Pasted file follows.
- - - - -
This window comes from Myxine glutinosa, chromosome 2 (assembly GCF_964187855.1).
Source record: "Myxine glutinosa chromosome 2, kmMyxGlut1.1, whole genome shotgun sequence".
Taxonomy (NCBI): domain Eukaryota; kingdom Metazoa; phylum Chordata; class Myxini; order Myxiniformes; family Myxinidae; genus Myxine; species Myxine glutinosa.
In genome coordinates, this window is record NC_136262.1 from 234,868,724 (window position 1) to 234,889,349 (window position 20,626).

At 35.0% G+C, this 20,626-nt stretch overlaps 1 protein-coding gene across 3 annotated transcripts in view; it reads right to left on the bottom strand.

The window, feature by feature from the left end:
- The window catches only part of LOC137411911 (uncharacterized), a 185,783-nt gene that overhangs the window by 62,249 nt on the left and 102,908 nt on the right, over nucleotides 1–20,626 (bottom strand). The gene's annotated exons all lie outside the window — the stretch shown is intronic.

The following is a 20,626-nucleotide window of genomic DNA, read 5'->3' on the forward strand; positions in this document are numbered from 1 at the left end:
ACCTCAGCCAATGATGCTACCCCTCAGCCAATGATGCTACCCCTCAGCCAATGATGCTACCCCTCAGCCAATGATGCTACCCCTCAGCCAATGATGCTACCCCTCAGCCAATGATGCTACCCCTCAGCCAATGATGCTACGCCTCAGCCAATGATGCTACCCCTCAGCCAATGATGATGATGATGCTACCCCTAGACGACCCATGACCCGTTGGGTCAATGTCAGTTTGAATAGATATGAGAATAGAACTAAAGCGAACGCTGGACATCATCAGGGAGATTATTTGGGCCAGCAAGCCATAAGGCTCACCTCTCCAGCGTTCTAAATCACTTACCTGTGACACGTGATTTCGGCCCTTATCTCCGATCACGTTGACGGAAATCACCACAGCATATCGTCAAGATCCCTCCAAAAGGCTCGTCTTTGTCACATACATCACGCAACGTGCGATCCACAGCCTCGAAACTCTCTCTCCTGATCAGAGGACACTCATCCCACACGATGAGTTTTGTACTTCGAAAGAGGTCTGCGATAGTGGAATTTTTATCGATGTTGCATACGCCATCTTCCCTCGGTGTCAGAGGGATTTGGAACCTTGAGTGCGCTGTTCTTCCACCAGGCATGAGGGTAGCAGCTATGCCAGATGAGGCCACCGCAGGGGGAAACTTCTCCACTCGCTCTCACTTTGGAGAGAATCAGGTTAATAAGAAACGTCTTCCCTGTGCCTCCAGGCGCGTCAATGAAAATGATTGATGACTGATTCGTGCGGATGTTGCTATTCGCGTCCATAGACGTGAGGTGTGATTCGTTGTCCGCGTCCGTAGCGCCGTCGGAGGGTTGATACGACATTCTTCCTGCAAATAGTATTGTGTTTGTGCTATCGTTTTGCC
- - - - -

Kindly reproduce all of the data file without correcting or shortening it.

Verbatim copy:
This window comes from Myxine glutinosa, chromosome 2 (assembly GCF_964187855.1).
Source record: "Myxine glutinosa chromosome 2, kmMyxGlut1.1, whole genome shotgun sequence".
Taxonomy (NCBI): domain Eukaryota; kingdom Metazoa; phylum Chordata; class Myxini; order Myxiniformes; family Myxinidae; genus Myxine; species Myxine glutinosa.
In genome coordinates, this window is record NC_136262.1 from 234,868,724 (window position 1) to 234,889,349 (window position 20,626).

At 35.0% G+C, this 20,626-nt stretch overlaps 1 protein-coding gene across 3 annotated transcripts in view; it reads right to left on the bottom strand.

The window, feature by feature from the left end:
- The window catches only part of LOC137411911 (uncharacterized), a 185,783-nt gene that overhangs the window by 62,249 nt on the left and 102,908 nt on the right, over nucleotides 1–20,626 (bottom strand). The gene's annotated exons all lie outside the window — the stretch shown is intronic.

The following is a 20,626-nucleotide window of genomic DNA, read 5'->3' on the forward strand; positions in this document are numbered from 1 at the left end:
ACCTCAGCCAATGATGCTACCCCTCAGCCAATGATGCTACCCCTCAGCCAATGATGCTACCCCTCAGCCAATGATGCTACCCCTCAGCCAATGATGCTACCCCTCAGCCAATGATGCTACCCCTCAGCCAATGATGCTACGCCTCAGCCAATGATGCTACCCCTCAGCCAATGATGATGATGATGCTACCCCTAGACGACCCATGACCCGTTGGGTCAATGTCAGTTTGAATAGATATGAGAATAGAACTAAAGCGAACGCTGGACATCATCAGGGAGATTATTTGGGCCAGCAAGCCATAAGGCTCACCTCTCCAGCGTTCTAAATCACTTACCTGTGACACGTGATTTCGGCCCTTATCTCCGATCACGTTGACGGAAATCACCACAGCATATCGTCAAGATCCCTCCAAAAGGCTCGTCTTTGTCACATACATCACGCAACGTGCGATCCACAGCCTCGAAACTCTCTCTCCTGATCAGAGGACACTCATCCCACACGATGAGTTTTGTACTTCGAAAGAGGTCTGCGATAGTGGAATTTTTATCGATGTTGCATACGCCATCTTCCCTCGGTGTCAGAGGGATTTGGAACCTTGAGTGCGCTGTTCTTCCACCAGGCATGAGGGTAGCAGCTATGCCAGATGAGGCCACCGCAGGGGGAAACTTCTCCACTCGCTCTCACTTTGGAGAGAATCAGGTTAATAAGAAACGTCTTCCCTGTGCCTCCAGGCGCGTCAATGAAAATGATTGATGACTGATTCGTGCGGATGTTGCTATTCGCGTCCATAGACGTGAGGTGTGATTCGTTGTCCGCGTCCGTAGCGCCGTCGGAGGGTTGATACGACATTCTTCCTGCAAATAGTATTGTGTTTGTGCTATCGTTTTGCC